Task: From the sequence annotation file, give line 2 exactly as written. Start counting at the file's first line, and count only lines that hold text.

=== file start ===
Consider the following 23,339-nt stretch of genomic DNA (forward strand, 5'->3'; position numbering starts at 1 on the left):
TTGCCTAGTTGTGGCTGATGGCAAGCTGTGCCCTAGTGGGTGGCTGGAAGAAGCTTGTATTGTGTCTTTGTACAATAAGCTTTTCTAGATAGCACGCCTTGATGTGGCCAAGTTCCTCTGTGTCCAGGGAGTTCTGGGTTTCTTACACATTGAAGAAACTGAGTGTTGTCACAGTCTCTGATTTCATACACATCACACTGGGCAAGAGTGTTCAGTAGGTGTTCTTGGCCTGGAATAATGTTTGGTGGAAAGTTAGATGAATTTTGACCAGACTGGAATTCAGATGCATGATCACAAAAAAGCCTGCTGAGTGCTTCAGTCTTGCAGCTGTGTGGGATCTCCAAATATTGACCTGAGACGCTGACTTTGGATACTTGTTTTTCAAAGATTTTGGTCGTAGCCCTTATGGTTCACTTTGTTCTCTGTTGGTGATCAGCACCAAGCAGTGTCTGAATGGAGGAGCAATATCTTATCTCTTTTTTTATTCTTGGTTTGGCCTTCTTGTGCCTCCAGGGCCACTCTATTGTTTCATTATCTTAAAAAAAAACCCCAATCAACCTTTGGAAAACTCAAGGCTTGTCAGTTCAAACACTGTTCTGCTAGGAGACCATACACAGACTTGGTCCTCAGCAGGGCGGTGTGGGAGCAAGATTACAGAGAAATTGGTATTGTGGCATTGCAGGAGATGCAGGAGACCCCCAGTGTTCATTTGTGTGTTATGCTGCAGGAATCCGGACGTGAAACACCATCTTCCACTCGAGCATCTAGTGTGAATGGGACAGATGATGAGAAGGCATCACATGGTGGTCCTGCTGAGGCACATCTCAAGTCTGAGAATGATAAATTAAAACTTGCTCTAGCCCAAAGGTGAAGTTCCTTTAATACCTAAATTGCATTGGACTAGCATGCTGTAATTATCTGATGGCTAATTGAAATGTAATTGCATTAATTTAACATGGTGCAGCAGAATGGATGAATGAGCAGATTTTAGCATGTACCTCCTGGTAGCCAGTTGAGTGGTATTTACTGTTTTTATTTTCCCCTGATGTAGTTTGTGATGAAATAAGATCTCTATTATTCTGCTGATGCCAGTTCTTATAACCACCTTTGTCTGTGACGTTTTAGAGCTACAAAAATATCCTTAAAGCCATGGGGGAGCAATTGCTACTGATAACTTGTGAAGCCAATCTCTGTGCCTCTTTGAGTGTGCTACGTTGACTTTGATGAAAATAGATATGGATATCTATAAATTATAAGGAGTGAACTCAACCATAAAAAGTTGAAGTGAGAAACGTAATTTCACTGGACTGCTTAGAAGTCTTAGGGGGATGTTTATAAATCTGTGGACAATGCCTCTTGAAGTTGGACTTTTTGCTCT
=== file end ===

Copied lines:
TTGCCTAGTTGTGGCTGATGGCAAGCTGTGCCCTAGTGGGTGGCTGGAAGAAGCTTGTATTGTGTCTTTGTACAATAAGCTTTTCTAGATAGCACGCCTTGATGTGGCCAAGTTCCTCTGTGTCCAGGGAGTTCTGGGTTTCTTACACATTGAAGAAACTGAGTGTTGTCACAGTCTCTGATTTCATACACATCACACTGGGCAAGAGTGTTCAGTAGGTGTTCTTGGCCTGGAATAATGTTTGGTGGAAAGTTAGATGAATTTTGACCAGACTGGAATTCAGATGCATGATCACAAAAAAGCCTGCTGAGTGCTTCAGTCTTGCAGCTGTGTGGGATCTCCAAATATTGACCTGAGACGCTGACTTTGGATACTTGTTTTTCAAAGATTTTGGTCGTAGCCCTTATGGTTCACTTTGTTCTCTGTTGGTGATCAGCACCAAGCAGTGTCTGAATGGAGGAGCAATATCTTATCTCTTTTTTTATTCTTGGTTTGGCCTTCTTGTGCCTCCAGGGCCACTCTATTGTTTCATTATCTTAAAAAAAAACCCCAATCAACCTTTGGAAAACTCAAGGCTTGTCAGTTCAAACACTGTTCTGCTAGGAGACCATACACAGACTTGGTCCTCAGCAGGGCGGTGTGGGAGCAAGATTACAGAGAAATTGGTATTGTGGCATTGCAGGAGATGCAGGAGACCCCCAGTGTTCATTTGTGTGTTATGCTGCAGGAATCCGGACGTGAAACACCATCTTCCACTCGAGCATCTAGTGTGAATGGGACAGATGATGAGAAGGCATCACATGGTGGTCCTGCTGAGGCACATCTCAAGTCTGAGAATGATAAATTAAAACTTGCTCTAGCCCAAAGGTGAAGTTCCTTTAATACCTAAATTGCATTGGACTAGCATGCTGTAATTATCTGATGGCTAATTGAAATGTAATTGCATTAATTTAACATGGTGCAGCAGAATGGATGAATGAGCAGATTTTAGCATGTACCTCCTGGTAGCCAGTTGAGTGGTATTTACTGTTTTTATTTTCCCCTGATGTAGTTTGTGATGAAATAAGATCTCTATTATTCTGCTGATGCCAGTTCTTATAACCACCTTTGTCTGTGACGTTTTAGAGCTACAAAAATATCCTTAAAGCCATGGGGGAGCAATTGCTACTGATAACTTGTGAAGCCAATCTCTGTGCCTCTTTGAGTGTGCTACGTTGACTTTGATGAAAATAGATATGGATATCTATAAATTATAAGGAGTGAACTCAACCATAAAAAGTTGAAGTGAGAAACGTAATTTCACTGGACTGCTTAGAAGTCTTAGGGGGATGTTTATAAATCTGTGGACAATGCCTCTTGAAGTTGGACTTTTTGCTCT